"There's so many details about these recommendations that we still don't know if these recommendations are actually going to get implemented," said Mark.

So, ABC10 asked DDS for specifics, including if they plan to implement the national panel's recommendations? If so, when and what's their timeline? And with what money from their budget? Here is the response from DDS Director Nancy Bargmann.

"The six-month examination by the national panel of experts provided important recommendations to DDS to improve how we manage conservatorships and to enhance safeguards those in these conservatorships.

The panel noted that DDS’ limited role in conservatorships is appropriate along with the implementation of the recommended improvements. As we continue to review the continued need for conservatorships where DDS is the conservator, as well as actively explore alternative ways to meet the needs of an individual or family, it is likely the number of DDS conservatorships will continue to decline. At all times, DDS only enters into a conservatorship when there is clear and convincing evidence it is necessary to protect an individual’s well-being, and that there is no appropriate friend or family member who can provide the needed care.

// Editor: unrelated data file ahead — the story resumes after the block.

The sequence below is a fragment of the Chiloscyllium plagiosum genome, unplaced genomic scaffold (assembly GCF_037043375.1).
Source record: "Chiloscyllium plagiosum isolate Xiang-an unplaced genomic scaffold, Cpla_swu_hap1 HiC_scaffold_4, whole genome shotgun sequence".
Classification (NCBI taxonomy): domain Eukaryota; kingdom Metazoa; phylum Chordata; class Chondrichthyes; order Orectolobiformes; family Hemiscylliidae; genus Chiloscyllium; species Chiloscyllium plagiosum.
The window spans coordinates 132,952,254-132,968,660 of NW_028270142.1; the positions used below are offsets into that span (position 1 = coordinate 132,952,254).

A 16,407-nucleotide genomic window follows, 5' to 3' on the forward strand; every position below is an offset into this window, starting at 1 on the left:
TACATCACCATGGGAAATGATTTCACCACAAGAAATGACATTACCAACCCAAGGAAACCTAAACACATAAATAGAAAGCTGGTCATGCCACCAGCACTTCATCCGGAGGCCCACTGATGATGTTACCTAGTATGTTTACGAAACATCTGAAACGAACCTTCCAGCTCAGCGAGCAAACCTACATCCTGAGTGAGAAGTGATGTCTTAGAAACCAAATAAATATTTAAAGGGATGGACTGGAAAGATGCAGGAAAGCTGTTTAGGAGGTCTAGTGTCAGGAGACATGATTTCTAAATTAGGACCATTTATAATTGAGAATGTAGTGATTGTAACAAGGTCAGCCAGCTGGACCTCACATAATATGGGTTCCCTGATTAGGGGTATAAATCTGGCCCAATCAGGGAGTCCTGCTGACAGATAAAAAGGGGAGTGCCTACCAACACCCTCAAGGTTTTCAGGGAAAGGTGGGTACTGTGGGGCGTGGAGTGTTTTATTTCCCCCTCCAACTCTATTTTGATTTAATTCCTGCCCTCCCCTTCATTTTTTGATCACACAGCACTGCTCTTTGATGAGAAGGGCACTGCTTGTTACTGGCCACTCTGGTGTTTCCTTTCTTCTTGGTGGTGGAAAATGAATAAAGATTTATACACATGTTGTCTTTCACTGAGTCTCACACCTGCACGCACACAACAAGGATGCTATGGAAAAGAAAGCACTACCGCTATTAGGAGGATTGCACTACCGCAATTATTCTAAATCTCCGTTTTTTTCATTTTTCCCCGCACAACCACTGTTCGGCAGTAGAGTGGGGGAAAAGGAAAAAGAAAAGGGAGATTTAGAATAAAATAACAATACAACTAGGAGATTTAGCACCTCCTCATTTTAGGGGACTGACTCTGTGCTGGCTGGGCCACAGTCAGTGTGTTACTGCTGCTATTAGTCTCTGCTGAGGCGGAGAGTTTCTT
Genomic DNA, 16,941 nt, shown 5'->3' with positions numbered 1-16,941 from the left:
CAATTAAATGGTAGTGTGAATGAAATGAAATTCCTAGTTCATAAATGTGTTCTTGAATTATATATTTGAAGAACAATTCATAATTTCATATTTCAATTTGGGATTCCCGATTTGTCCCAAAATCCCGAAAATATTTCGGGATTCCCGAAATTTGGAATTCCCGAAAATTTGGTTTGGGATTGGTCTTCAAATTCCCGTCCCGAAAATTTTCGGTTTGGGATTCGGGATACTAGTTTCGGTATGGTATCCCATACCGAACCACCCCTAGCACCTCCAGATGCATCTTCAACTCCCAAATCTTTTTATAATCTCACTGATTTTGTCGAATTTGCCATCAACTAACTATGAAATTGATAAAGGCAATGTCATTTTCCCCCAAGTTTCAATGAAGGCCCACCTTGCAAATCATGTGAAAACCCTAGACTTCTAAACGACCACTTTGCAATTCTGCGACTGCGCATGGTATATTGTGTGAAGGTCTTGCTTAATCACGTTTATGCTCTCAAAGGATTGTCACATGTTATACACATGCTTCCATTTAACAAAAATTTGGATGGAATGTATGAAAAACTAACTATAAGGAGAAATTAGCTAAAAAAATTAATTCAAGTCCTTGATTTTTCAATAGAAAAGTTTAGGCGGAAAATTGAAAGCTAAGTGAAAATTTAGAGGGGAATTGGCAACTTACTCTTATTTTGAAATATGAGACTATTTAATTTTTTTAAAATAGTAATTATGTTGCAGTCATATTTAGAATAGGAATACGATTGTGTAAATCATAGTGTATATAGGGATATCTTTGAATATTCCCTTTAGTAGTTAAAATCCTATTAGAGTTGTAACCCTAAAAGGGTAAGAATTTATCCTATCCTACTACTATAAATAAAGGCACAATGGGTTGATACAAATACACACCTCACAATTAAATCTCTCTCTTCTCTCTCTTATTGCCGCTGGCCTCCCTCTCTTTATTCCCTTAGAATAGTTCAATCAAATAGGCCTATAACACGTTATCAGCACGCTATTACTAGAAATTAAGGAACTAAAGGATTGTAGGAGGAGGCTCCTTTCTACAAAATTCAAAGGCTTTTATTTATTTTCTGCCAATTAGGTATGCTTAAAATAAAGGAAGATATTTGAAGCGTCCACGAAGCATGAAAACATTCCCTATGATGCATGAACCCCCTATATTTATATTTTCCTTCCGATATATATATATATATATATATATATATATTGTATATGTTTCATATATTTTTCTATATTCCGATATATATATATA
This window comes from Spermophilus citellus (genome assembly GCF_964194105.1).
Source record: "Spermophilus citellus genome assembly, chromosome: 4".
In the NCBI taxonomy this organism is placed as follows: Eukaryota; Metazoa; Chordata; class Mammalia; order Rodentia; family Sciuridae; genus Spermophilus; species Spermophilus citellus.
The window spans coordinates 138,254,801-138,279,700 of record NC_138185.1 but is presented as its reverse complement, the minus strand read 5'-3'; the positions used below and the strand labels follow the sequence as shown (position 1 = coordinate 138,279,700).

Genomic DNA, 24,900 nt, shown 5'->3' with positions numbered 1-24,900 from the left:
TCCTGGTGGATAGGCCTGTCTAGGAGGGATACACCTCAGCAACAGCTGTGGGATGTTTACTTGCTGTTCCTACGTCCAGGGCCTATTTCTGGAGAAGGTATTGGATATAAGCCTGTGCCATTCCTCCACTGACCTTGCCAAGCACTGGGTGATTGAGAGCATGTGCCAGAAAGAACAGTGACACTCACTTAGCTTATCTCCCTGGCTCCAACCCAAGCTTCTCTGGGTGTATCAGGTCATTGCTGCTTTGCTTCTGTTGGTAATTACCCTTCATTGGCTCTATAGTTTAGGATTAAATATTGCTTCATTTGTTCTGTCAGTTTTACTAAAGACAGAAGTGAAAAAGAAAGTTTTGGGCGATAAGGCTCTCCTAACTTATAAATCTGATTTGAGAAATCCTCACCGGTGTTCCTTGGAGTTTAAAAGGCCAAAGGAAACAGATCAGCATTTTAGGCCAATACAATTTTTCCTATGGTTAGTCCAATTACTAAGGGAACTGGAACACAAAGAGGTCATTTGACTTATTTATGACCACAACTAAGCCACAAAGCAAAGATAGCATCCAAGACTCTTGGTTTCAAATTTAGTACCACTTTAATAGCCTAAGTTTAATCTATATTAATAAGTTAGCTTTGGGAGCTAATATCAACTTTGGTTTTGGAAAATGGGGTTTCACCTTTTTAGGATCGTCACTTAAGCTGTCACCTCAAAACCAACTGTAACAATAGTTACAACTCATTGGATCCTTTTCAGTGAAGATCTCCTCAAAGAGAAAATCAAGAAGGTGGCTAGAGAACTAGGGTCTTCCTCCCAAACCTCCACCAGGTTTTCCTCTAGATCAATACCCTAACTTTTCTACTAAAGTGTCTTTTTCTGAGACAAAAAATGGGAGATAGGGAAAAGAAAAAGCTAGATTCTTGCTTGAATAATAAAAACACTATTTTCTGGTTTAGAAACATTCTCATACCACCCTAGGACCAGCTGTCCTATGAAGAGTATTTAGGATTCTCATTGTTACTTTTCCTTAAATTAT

The specific processes used by the panel were not dictated by DDS, and our department cannot speak to specific elements of their examination.

DDS is reviewing the panel’s recommendations and plans to implement them. In some cases, this implementation is underway or already completed. In others, time will be needed to ensure change occurs effectively, permanently and safely. Since the review and analysis of this report continues, we are not able at this time to elaborate on each recommendation, timeline for implementation, or expense.

We take this report and the work that went into it very seriously. The panel’s report provides a roadmap DDS will use to continually improve how we deliver services to those in particular need of help to be safe and supported."

While experts are pleased to see the start of some desperately needed reform, families ABC10 highlighted in our investigation are still at their wit's end, unable to be with their loved ones.

"The fact that he's not allowed to spent time with his family is just a crime," said Garth's brother, Ian Schutte.